“Not to make this personal, but–” I was saying, pausing right at the critical emotional impasse, “But this always makes me shudder, this idea of not being in the world, ever again, like I’ve been blitzed, you know, ignored by some ignoramus of a creator-god, and left to disappear like a dried up puddle on the sidewalk.” That sounds good, I thought, if I ever get to speak a piece before my jailors, at present themselves invisible, due to the light trailing in. And I have written elsewhere, and published extensively on this in a more sanguine manner, of how I feel closed out by just the idea of death, and frightened as any child by infinity, not to mention the image of blank unending non-existence. But for some reason it took me until I was, shall we say, cresting at the top of my powers, in full-swing life-mode, to put it wryly, and capable of comprehensively surveying, with gulping glances whole scenes, like happening across the street–it took me until now, in other words, to glimpse the other absurdity of a historical world that reportedly went on for thousands of years without me. I had in fact reached a great calm, and practically a reconciliation with any future, when suddenly the enormity of the time I (apparently) wasn’t in the world struck me like an insult, like a swinging door hitting me in the back. So now, a new, a very great area for revelatory investigation. (That is how I treat these breakthroughs.) And “Ho-hum!”, say my jailors; and “fie on you,” I say back, “who are but nothing but a twisted construction, and a flapping windowshade.” I mean I know people say life is short, but this is ridiculous. Already sanguine about my possibilities of living forever, I now have only to rationalise having come on the scene (the human race) so . . . late. It is the sandwich effect. Sandwiched between two infinities. Is that not comedic? My big toe caught in these two slamming . . . doors!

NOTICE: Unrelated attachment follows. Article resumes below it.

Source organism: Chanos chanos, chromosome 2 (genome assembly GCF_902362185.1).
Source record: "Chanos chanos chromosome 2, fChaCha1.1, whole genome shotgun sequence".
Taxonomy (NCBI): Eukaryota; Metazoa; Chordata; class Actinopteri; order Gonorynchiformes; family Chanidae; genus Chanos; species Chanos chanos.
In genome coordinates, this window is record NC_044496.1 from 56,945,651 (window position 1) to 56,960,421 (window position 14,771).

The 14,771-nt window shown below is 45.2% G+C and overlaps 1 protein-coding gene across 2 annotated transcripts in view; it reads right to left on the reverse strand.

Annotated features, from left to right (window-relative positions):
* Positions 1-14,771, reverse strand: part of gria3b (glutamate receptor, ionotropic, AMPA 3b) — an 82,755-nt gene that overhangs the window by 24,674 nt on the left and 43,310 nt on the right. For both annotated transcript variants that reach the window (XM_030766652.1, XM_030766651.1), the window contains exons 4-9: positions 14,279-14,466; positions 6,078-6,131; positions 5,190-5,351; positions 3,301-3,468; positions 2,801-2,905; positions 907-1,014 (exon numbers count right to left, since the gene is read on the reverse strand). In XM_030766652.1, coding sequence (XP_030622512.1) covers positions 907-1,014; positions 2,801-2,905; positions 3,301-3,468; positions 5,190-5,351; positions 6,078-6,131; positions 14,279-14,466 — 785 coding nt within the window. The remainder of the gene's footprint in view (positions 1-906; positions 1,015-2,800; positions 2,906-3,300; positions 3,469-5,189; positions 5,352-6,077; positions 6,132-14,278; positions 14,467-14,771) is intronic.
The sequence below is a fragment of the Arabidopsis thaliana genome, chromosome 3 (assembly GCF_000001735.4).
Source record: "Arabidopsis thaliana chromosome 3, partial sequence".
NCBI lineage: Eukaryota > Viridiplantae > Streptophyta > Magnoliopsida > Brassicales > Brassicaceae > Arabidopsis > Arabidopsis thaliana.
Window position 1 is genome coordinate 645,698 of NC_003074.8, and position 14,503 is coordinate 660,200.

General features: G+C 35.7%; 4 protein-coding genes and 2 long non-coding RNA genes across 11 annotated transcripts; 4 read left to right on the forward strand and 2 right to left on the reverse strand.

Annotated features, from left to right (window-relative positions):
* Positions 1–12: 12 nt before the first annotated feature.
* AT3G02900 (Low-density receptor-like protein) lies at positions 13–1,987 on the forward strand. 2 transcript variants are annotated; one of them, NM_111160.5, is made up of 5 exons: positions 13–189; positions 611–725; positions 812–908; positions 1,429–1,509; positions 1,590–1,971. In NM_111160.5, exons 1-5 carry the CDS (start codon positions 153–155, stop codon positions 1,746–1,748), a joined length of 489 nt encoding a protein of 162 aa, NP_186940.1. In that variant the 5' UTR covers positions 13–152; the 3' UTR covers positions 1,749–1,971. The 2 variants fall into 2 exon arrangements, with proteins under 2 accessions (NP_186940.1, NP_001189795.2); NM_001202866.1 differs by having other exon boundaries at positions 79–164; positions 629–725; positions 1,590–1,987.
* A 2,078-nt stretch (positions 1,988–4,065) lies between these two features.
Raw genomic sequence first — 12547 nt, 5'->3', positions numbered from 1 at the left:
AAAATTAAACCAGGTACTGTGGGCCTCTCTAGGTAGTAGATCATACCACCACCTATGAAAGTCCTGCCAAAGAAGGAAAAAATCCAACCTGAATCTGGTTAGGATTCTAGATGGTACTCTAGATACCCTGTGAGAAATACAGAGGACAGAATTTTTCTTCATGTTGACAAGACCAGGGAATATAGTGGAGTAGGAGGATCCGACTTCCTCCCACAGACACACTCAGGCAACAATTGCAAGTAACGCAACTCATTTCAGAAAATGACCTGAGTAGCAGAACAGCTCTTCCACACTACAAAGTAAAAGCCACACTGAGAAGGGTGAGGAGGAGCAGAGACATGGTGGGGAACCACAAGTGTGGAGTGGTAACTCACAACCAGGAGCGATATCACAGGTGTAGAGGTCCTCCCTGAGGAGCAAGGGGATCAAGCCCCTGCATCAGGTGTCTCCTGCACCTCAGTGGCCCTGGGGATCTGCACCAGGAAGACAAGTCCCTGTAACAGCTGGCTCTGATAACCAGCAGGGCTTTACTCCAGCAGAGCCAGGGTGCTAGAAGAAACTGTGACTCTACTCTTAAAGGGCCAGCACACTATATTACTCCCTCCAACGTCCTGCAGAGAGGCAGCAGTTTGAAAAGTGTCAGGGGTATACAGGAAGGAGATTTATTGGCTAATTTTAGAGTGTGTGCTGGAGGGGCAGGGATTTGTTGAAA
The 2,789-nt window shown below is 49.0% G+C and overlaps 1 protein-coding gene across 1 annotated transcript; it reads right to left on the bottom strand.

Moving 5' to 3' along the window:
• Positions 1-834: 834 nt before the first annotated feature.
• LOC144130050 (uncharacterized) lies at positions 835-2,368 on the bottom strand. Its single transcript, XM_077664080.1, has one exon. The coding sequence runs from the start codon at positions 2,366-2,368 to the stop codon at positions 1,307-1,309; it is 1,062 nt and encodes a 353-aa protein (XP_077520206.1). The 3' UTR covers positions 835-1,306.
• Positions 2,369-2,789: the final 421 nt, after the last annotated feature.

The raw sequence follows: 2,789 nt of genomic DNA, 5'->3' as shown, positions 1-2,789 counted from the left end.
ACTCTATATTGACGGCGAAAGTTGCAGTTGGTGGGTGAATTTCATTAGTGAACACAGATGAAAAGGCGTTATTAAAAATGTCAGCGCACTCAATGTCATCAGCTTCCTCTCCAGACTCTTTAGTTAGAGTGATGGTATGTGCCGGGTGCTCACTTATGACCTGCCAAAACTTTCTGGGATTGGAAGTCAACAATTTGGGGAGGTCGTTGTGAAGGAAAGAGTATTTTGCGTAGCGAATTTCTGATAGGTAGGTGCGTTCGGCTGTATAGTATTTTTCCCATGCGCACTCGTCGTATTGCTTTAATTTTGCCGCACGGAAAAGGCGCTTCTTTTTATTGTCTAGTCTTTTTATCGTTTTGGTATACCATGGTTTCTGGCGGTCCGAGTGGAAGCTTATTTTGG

Well, now, what is going on outside? Looking out the front window at the scene across the street, where the Japanese girl is unloading some things from her car and carrying them into her apartment, it is apparent–quite obviously!, this scene, this reality, belongs to neither of these gigantic fearful terrains. I will repeat that. Neither of these two gigantic fearful terrains. The world of the future become oblivious of me, nor the world of the past that never knew me whatsoever. Ha! If this isn’t hilarious . . . come look, I want to bring everyone to the window. The Japanese girl is taking things from the trunk of her car. Now she is walking toward the steps, now she is at the door, of her new apartment. Voila!